Tech Business Weekly Recap: Zynga IPO Flops, Netflix Rumors Fizzle
Google (NASDAQ:GOOG) looks set to get serious about rewarding artists with royalties for songs used on YouTube. With the purchase of licensing tech firm RightsFlow for an undisclosed amount, will make it easier for Google to implement its plans. YouTube Product Manager David King says the deal will help provide ”smart copyright management” on the site.
Activision’s (NASDAQ:ATVI) claims Call of Duty: Modern Warfare 3 achieved $1B in sales in its first 16 days. The company expectations come in a year when movie box office receipts are expected to fall 4%. Thus the sales number is indicative of gaming’s growing share of consumer entertainment spending. Fair enough, but long-term trends within gaming spending may not be entirely in Activision’s favor.
Investing Insights: David Miller: Upgrading Tivo For These Reasons .
Intel (NASDAQ:INTC) cuts Q4 guidance, expecting revenue of $13.4B-$14B against a previous estimate of $14.2B-$15.2B. The firm blames a reduction in inventories and microprocessor purchases across the PC supply chain due to hard disc drive supply shortages.
Apple’s (NASDAQ:AAPL) manufacturing transition to the next-gen iPad is expected to be abrupt, DigiTimes claims. Q1 production is totaling 9.5M-9.8M units (compared with just 4M-5M for the iPad 2). Investors in major iPad 2 component suppliers, such as BRCM, STM, SWKS, and TQNT, will want to keep a close eye on which names Apple decides to rely on for its next tablet.
H-P (NYSE:HPQ) warms to building servers using ARM-based (NASDAQ:ARMH) chips, as engineer Michael Wolfe argues it’s time for them to be considered for high-performance computing applications. Compared with the Intel (NASDAQ:INTC) and AMD-based chips that dominate the market, Wolfe claims ARM-based chips not only consume less power, but could offer integration and customization benefits.
Groupon (NASDAQ:GRPN) is down as Yipit downwardly revises October gross billings because it accidentally double-counted some of the online daily deal company’s more complex deals involving multiple price points. Yipit now says gross billings rose just 1.5% to $147M, vs. previous 22% to $176M.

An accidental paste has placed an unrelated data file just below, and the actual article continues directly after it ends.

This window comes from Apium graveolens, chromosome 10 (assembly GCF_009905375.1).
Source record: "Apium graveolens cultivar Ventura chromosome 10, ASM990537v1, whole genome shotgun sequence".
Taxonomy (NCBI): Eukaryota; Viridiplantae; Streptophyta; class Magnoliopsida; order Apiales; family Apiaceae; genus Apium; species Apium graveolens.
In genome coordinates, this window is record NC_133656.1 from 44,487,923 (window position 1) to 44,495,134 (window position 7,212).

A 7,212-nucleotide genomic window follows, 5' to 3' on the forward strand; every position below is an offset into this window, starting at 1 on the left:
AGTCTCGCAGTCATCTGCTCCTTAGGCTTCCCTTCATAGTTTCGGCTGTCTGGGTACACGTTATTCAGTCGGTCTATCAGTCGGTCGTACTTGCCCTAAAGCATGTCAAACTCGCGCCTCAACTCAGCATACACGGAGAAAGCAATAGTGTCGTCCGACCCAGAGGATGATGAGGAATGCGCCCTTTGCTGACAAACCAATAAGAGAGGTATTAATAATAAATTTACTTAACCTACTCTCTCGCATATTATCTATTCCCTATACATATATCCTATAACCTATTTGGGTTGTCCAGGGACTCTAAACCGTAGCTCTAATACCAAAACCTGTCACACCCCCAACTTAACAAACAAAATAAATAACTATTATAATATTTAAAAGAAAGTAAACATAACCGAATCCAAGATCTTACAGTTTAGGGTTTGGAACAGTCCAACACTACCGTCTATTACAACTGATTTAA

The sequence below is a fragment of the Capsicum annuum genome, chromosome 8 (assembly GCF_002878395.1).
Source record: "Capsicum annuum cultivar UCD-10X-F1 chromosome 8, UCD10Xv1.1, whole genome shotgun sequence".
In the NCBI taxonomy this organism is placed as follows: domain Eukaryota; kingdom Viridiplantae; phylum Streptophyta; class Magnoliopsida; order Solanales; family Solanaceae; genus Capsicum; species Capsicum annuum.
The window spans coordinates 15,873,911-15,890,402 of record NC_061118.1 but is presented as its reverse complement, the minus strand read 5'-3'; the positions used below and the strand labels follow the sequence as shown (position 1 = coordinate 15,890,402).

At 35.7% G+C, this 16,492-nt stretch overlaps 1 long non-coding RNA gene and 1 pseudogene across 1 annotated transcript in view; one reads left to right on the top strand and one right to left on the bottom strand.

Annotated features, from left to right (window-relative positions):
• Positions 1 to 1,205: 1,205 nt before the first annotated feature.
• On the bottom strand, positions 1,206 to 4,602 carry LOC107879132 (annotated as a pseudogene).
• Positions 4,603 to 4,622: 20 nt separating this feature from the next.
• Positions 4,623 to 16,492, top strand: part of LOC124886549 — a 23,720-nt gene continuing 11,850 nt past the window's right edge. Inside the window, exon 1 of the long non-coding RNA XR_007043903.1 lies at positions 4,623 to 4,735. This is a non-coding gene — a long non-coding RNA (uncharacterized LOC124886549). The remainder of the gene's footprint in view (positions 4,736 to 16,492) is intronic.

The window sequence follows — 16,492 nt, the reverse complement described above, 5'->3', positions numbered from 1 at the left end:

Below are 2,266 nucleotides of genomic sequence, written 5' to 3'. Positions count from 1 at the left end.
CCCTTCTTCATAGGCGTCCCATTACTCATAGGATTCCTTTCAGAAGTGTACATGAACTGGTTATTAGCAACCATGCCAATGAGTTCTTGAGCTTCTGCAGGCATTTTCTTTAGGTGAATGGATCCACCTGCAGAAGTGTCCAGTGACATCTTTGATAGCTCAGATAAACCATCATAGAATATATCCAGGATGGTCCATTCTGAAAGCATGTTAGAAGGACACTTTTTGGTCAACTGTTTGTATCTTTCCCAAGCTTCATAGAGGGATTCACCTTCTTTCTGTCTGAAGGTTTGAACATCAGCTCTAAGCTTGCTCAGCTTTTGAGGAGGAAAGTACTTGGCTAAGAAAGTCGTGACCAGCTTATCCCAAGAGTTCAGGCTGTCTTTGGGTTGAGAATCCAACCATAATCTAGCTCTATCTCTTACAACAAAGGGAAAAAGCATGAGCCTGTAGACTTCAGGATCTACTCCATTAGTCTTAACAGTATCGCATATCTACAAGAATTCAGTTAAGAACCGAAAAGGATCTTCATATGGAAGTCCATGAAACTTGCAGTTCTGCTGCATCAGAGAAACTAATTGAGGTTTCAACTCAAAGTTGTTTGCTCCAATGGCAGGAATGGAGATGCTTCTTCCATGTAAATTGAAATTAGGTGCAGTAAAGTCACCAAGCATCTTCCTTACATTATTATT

Pandora (NYSE:P) retreats again as Ganaxi Capital reports the company has fallen out of favor with fund managers right and left.
Jive Software (NASDAQ:JIVE) prices its IPO above the expected range of $8-$10 at $12/share. The company sells 13.4 million shares, 2.4 more than anticipated and allowing it to raise $161.3 million.
Investing Insights: Jive Beats Own Target With IPO.
Apple’s (NASDAQ:AAPL) iAd mobile ad business is undergoing a strategy shift after being faces with competition from Google’s (NASDAQ:GOOG) AdMob and others. Advertisers no longer have to commit at least $1million to a campaign or for screen taps. IDC estimates iAd has 15% of the mobile display ad market, 24% for Google and 17% for startup Millenial Media.
AOL (NYSE:AOL) will combine its dial-up Internet business with its Web services in its new reorganization. It plans to have four business units under the new structure, the others being advertising, local services and the Huffington Post media group. The hope is to get consumers to use more of the company’s features.
JPMorgan (NYSE:JPM) is remaining bullish on NetApp (NASDAQ:NTAP) in spite of the company’s soft FQ3 guidance and market share losses. The firm feels recent execution issues have been overcome. They expect the debut of version 8.1 of its Data ONTAP operating system to act as a catalyst by bolstering NetApp’s offerings for “scale-out” storage deployments. EMC, HPQ and HIT have each recently acquired scale-out specialists.
Zynga (NASDAQ:ZNGA) was given starting coverage with an Underperform and $7 PT by Sterne Agee’s Arvind Bhatia ahead of the social gaming giant’s IPO. Bhatia thinks “Zynga’s growth is slowing even faster than what is obvious at first,” and notes traffic for CityVille is 50% lower than traffic for FarmVille at the same time in its history. CityVille is currently Zynga’s most popular title.
Intel (NASDAQ:INTC) has more losses after yesterday’s cut in Q4 guidance. Susquehanna keeps a Neutral rating on shares: “We think the pre-announcement is a good step toward resetting expectations… [it] opens considerable uncertainty regarding the impact to the first quarter, and we believe it would be difficult for the stock to perform well until that uncertainty is resolved.”
PayPal (NASDAQ:EBAY) is taking on Groupon (NASDAQ:GRPN) and LivingSocial with plans to enter the market for online daily-deals. It’s a market which could potentially more than double in size by 2015 to $4.2B. PayPal plans to target its 103M customers with coupons tailored to their buying habits and mobile-phone locations.